The suit notes that "None of the termination provisions were triggered, nor was there a claim of material breach much less written notice thereof, nor was a 30-day cure period initiated." The situation appears to be that while the agreement could not in itself be unilaterally 'terminated' in this way, WotC was able to simply not approve any further drafts (including the existing draft). The text of that allegation reads:

Not only was Defendant’s statement that “we will not approve any future drafts” a clumsy effort to circumvent the termination provisions (because, of course, there was no ground for termination), it undermined the fundamental structure of the contractual relationship whereby the Defendant-Licensor would provide Plaintiff-Creators the opportunity and roadmap to “fix”/rewrite/cure any valid concerns related to the protection of the Dungeons & Dragons brand with respect to approvals. In any event, Defendant had already approved the essential storylines, plots, characters, creatures, and lore for the new Dragonlance trilogy when it approved Plaintiff-Creators’ previous drafts and story arc, which were complete unto themselves, were delivered prior to execution of the License Agreement, and are acknowledged in the text of the License Agreement. In other words, Defendant’s breach had nothing to do with Plaintiff-Creators’ work; it was driven by Defendant’s response to its own, unrelated corporate public relations problems—possibly encouraged or enacted by its corporate parent, Hasbro, Inc.

Basically, while the contract itself could not be terminated, refusing to approve work amounts to an 'effective' termination. Weis and Hickman note that the license itself does not allow for arbitrary termination. The following section of the document is relevant:

Nothing in the above provision allows Defendant to terminate the License Agreement based on Defendant’s failure to provide approval. To the contrary, should Defendant find any aspect of the Draft to be unacceptable, Defendant has an affirmative duty under contract to provide “reasonable detail” of any changes Plaintiff-Creators must make, which changes will result in Defendant’s approval of the manuscript. Accordingly, for Defendant to make the blanket statement that it will never approve any Drafts going forward is, by itself, a breach of the license agreement.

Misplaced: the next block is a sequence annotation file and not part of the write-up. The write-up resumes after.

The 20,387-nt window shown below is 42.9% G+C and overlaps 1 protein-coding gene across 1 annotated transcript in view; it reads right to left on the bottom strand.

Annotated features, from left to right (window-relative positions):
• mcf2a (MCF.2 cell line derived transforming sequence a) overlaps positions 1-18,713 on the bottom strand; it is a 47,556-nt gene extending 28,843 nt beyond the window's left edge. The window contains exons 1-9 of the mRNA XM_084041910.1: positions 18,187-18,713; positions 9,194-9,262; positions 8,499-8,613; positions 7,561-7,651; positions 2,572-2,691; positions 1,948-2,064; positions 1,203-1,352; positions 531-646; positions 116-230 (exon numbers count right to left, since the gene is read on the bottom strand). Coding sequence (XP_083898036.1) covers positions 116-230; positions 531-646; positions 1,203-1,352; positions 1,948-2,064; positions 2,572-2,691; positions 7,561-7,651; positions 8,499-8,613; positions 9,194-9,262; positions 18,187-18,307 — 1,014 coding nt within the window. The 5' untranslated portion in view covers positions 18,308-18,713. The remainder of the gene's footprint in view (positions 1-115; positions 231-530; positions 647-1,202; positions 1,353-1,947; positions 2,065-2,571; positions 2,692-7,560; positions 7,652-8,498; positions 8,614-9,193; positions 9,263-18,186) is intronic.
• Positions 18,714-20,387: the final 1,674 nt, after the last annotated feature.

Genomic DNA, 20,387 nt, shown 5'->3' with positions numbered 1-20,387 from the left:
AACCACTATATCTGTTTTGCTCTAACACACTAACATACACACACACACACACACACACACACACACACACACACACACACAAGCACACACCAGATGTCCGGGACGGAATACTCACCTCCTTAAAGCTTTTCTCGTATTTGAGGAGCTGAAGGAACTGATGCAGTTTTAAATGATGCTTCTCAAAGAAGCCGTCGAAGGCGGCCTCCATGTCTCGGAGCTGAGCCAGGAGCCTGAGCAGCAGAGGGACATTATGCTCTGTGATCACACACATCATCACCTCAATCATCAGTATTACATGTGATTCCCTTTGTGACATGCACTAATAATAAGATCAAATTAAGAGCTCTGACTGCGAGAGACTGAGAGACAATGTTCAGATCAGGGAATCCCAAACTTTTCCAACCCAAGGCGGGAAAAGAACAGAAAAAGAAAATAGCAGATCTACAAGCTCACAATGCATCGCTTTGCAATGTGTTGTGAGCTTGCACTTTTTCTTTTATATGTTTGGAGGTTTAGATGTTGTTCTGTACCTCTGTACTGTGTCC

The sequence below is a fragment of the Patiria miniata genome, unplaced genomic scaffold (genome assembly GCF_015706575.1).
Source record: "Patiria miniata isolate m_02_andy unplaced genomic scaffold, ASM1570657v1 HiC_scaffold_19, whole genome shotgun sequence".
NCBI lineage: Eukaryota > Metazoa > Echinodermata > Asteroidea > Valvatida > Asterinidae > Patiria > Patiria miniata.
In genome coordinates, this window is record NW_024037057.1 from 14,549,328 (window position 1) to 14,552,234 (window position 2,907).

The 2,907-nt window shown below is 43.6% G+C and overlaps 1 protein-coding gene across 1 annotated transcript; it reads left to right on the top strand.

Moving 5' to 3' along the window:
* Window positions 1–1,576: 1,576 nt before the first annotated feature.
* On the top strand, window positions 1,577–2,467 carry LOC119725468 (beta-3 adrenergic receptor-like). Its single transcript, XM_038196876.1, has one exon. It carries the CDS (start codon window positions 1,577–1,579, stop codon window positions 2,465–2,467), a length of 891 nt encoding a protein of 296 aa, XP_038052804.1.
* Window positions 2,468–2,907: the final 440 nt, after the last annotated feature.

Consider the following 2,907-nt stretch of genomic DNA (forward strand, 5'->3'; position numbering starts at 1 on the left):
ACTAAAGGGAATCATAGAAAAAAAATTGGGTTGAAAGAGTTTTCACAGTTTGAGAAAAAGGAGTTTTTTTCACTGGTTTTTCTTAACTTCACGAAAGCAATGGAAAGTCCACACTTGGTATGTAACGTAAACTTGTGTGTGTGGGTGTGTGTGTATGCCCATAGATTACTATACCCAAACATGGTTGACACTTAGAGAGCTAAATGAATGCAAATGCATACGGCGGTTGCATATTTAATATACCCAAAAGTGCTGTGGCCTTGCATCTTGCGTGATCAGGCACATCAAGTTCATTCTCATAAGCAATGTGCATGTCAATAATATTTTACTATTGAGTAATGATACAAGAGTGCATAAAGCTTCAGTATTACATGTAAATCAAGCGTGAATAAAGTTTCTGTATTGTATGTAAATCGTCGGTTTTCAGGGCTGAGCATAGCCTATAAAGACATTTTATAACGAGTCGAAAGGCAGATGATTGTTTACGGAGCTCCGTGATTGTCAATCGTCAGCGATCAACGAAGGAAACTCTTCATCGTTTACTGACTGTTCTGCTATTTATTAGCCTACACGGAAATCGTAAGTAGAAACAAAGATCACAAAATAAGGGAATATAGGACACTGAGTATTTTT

So, the agreement apparently requires WotC to allow W&H to fix any approval-based concerns. Notwithstanding that WotC might be unsatisfied with W&H's previous rewrites, the decision in advance to simply not approve drafts without giving them this chance to rewrite appears to be the crux of the issue, and this is what the writers are alleging is the breach of contract.

Weis & Hickman are demanding a jury trial and are suing for breach of contract, damages, and a court order to require WotC to fulfill its end of the agreement. They cite years of work, and millions of dollars.

Licensing Agreements

Defendant acted with full knowledge that its unilateral decision would not only interfere with, but also would lay waste to, the years of work that Plaintiff-Creators had, to that point, put into the project. Given that the obligation to obtain a publisher was part and parcel of the License Agreement, Defendant was fully cognizant that its backdoor termination of the License Agreement would nullify the millions of dollars in remuneration to which Plaintiff-Creators were entitled from their publishing contract.

So how does all this work? Obviously we don't have access to the original contract, so we don't know the exact terms of the licensing agreement; similarly, we are hearing one side of the story here.

The arrangement appears to have been a licensing arrangement -- that is, Weis & Hickman will have licensed the Dragonlance IP from WotC, and have arranged with Penguin Random House to publish the trilogy. It's not work-for-hire, or work commissioned by and paid for by WotC; on the contrary, in most licensing deals, the licensee pays the licensor. Indeed in this case, the document indicates that Penguin Random House paid Weis & Hickman an advance in April 2019, and W&H subsequently paid WotC (presumably a percentage of this).

Licensing agreements vary, but they often share similar features. These usually involve the licensee paying the IP owner a licensing fee or an advance on royalties at the start of the license, and sometimes annually or at certain milestones. Thereafter, the licensee also often pays the IP holder royalties on the actual book profits. We don't know the exact details of this licensing agreement, but it seems to share some of those features.

On March 29, 2019, Plaintiff-Creators and PRH entered into the Publishing Agreement. PRH remitted the signing payment due under the Publishing Agreement to Plaintiff- Creators in April 2019. Per the terms of the License Agreement, Plaintiff-Creators in turn remitted a portion of the signing payment to Defendant—an amount Defendant continues to retain despite having effectively terminated the License Agreement.